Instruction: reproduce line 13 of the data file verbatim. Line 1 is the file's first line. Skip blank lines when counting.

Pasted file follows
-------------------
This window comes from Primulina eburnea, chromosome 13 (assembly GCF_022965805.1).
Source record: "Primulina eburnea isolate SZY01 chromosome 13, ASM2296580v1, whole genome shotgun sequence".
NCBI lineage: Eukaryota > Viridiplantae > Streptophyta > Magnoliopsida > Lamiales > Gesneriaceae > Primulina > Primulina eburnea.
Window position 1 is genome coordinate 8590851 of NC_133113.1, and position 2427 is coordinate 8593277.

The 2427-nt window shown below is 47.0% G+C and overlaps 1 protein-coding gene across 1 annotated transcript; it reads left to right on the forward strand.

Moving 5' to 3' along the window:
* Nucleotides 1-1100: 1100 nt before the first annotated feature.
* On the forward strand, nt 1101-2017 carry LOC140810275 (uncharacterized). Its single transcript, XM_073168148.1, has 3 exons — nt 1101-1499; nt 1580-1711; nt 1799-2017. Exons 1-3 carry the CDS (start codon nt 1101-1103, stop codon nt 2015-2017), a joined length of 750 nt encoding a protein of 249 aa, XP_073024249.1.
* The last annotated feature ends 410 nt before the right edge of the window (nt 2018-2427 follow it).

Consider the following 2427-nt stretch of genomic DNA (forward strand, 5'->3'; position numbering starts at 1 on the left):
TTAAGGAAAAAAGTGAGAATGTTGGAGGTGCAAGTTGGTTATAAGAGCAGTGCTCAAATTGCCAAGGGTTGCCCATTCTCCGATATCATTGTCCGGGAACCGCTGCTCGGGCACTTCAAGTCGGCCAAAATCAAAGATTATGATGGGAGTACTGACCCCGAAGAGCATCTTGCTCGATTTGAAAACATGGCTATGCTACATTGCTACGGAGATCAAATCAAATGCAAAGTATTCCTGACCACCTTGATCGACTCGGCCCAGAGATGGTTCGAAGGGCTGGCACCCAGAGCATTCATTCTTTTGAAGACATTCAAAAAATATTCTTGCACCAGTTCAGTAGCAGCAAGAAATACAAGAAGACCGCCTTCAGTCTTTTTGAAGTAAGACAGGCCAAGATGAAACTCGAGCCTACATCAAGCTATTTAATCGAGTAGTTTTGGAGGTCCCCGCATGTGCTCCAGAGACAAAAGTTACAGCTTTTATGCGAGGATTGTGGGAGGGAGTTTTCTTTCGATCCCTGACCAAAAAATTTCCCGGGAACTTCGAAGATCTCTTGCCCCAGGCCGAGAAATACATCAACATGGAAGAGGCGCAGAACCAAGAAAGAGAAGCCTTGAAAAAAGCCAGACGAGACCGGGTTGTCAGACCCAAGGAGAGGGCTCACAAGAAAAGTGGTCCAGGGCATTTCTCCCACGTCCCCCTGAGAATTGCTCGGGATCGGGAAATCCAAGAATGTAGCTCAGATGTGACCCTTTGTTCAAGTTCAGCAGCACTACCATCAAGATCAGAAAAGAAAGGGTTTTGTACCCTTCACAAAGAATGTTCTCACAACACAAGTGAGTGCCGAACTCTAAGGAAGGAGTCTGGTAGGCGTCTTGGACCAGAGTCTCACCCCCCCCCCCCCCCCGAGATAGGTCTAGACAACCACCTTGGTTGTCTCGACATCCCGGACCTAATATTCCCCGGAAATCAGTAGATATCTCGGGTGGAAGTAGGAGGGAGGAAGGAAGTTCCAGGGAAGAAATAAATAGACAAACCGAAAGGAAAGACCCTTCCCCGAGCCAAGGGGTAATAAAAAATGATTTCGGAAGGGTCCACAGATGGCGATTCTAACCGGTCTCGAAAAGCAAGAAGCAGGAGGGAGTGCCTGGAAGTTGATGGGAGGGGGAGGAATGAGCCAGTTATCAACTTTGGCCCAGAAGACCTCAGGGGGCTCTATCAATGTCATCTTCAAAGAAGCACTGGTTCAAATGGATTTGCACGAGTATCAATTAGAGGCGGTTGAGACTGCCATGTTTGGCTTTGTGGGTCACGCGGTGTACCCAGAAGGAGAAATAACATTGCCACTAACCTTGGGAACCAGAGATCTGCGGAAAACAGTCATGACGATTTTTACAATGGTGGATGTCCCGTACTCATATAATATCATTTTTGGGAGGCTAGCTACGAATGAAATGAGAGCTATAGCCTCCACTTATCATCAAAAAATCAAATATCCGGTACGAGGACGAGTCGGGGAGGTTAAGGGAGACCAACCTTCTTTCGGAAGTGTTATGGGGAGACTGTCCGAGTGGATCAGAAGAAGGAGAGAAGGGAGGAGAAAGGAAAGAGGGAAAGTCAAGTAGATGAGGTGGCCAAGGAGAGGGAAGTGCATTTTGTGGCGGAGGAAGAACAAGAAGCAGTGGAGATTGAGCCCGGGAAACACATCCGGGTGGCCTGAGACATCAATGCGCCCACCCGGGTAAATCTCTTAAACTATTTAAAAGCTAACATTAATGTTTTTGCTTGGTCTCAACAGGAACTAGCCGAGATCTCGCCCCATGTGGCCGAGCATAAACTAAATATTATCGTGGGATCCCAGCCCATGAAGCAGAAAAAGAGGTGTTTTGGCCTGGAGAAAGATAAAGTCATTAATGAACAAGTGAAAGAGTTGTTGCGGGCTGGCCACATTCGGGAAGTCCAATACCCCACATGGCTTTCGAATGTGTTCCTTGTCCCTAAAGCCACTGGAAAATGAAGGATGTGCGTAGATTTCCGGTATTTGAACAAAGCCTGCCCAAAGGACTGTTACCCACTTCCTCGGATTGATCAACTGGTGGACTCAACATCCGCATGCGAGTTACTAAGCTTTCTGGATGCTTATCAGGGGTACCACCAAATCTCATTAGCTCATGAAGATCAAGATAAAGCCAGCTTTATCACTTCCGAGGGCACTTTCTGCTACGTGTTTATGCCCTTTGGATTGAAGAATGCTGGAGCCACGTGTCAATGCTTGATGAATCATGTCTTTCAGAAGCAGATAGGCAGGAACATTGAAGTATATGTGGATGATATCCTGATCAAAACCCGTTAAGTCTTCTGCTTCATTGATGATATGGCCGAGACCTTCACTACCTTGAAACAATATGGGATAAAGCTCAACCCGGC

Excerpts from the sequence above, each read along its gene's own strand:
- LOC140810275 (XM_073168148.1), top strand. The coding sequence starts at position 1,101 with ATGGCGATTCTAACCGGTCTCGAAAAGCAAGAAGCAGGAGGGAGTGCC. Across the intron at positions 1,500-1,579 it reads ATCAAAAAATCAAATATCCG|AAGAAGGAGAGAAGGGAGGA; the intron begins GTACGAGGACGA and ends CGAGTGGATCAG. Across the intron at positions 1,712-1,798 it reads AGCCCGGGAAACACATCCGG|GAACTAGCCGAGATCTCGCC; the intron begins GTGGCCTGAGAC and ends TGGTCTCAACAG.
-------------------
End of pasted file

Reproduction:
- LOC140810275 (XM_073168148.1), top strand. The coding sequence starts at position 1,101 with ATGGCGATTCTAACCGGTCTCGAAAAGCAAGAAGCAGGAGGGAGTGCC. Across the intron at positions 1,500-1,579 it reads ATCAAAAAATCAAATATCCG|AAGAAGGAGAGAAGGGAGGA; the intron begins GTACGAGGACGA and ends CGAGTGGATCAG. Across the intron at positions 1,712-1,798 it reads AGCCCGGGAAACACATCCGG|GAACTAGCCGAGATCTCGCC; the intron begins GTGGCCTGAGAC and ends TGGTCTCAACAG.